By Sister Ruth Bolarte

As a native of Peru, I grew up listening to many stories regarding the life of St. Martin de Porres. The African-American Catholic community gathered Nov. 8 to celebrate their heritage and Martin! It was a privilege to proclaim the second reading in Martin’s native language. This liturgical celebration moved me to remember and share some insights on “Martin of Charity” – the name the people had given him. Throughout his life charity was above all – even more important than obedience.

Martin’s life was characterized by humility, works of charity and compassion for all. “Compassion, my dear Brothers, is preferable to cleanliness. With a little soap I can easily clean my bed covers, but even with a torrent of tears I would never wash from my soul the stain that my harshness toward the unfortunate would create.” This was the saint’s reply to his brothers when admonished for bringing a dirty sick beggar and putting him on his bed to care for him.

At his canonization, Pope John XXIII remarked: “He excused the faults of others. He forgave the bitterest injuries…on account of his own sins…lovingly he comforted the sick; he provided food, clothing and medicine for the poor; he helped, as best he could, farm laborers and Negroes, as well as mulattoes, who were looked upon at that time as akin to slaves.”

In Martin’s time, society and the Church debated the status of the African slaves and those born of mixed racial parentage. Yes, it was a time of discrimination and prejudice. Lima, Peru, was a society where injustice flourished and the weak and poor were oppressed. Nowadays, some of these conditions have not been overcome either here or throughout the world. Martin experienced these injustices and responded with love rather than bitterness. Because he is one of the “little ones” of society, Martin has been named patron of social justice and race relations. He is also the patron saint of African-Americans, barbers and hairdressers.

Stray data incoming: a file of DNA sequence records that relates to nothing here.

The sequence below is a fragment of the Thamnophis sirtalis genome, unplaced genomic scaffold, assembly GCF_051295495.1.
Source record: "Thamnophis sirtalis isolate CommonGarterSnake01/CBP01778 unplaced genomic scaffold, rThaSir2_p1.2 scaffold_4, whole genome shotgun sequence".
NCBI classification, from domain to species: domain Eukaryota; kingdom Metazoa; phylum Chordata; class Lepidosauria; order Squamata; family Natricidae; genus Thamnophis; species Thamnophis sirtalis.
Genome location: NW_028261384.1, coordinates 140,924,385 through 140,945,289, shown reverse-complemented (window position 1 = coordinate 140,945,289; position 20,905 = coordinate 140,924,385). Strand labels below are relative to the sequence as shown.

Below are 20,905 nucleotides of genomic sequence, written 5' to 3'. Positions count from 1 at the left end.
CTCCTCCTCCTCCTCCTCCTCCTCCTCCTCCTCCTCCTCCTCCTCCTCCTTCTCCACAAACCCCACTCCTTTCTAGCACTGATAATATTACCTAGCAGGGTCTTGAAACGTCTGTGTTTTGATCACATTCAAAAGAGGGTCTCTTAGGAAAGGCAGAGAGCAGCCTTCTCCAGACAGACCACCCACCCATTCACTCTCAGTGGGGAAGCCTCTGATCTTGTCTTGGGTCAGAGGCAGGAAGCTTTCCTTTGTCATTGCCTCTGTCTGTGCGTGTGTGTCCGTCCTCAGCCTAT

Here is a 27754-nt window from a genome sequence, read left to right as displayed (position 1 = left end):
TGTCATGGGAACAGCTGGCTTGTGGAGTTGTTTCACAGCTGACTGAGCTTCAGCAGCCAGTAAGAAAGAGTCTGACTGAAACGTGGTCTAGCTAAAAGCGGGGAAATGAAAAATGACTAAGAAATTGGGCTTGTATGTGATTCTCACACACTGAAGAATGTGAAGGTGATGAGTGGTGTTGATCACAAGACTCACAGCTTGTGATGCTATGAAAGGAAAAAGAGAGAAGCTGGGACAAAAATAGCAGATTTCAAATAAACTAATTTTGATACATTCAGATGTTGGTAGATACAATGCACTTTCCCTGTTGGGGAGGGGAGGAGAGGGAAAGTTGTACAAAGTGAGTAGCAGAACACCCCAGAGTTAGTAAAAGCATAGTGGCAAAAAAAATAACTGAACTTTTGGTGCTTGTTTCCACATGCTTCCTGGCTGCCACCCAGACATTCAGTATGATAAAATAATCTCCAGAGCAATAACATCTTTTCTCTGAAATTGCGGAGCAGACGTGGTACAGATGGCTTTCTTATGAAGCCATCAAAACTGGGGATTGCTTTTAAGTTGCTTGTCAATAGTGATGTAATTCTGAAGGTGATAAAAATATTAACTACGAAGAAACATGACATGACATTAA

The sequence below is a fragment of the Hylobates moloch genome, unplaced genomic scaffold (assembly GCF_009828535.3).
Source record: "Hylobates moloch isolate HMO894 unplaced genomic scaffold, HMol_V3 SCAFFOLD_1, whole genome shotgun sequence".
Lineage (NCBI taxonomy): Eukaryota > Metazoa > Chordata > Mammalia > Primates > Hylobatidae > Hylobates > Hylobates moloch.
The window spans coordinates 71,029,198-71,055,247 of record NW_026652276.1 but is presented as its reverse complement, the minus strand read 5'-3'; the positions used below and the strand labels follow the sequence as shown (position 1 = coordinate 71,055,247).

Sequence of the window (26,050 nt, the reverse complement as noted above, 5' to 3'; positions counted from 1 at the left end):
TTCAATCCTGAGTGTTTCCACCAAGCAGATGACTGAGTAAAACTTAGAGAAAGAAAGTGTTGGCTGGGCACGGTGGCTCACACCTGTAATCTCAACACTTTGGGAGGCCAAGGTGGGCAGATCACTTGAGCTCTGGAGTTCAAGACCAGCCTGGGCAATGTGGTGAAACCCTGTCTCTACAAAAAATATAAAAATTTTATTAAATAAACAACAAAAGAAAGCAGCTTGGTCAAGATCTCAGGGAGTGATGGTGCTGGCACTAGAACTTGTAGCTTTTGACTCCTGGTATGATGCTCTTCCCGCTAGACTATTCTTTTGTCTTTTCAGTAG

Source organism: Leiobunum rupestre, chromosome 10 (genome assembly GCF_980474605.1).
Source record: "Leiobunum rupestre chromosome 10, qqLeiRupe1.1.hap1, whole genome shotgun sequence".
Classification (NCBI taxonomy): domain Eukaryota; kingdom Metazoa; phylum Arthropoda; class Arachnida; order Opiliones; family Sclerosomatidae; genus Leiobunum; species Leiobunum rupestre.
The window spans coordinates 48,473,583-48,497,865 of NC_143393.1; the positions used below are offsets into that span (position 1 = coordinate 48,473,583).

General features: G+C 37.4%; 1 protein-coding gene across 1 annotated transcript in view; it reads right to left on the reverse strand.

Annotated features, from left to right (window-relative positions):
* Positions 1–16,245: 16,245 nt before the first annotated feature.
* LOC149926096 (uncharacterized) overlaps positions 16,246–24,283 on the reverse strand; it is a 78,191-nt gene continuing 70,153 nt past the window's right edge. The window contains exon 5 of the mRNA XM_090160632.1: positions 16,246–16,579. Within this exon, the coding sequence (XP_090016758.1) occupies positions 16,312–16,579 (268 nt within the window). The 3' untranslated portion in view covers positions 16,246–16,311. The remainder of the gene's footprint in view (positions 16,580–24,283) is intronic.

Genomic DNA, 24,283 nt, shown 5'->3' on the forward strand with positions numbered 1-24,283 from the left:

I learned about Martin’s virtues through humorous stories that are part of Peruvian literature. One my mother used to bring peace when we children quarreled was about the mouse, the cat and the dog. Showing us the image of Martin and the three animals, she would say, “Couldn’t we eat in peace from one plate?”

All over the place, we see people struggling with one another over ethnic, racial and religious differences. Martin saw each person as a child of God and served each the same, from the beggar to the highest Church or society leader.

Martin is a model for us in his obedience, patience, charity, humility, fervor in prayer and gentleness. Let’s strive to look through Martin’s eyes, and we will find ways to advocate for the oppressed, to care for the earth, to share our gifts, to live in harmony, forgive those who offend, to fight prejudice, to love as Jesus loves us -sharing from one plate!

Sister Ruth Bolarte, I.H.M., is the director of the Catholic Institute for Evangelization in Philadelphia.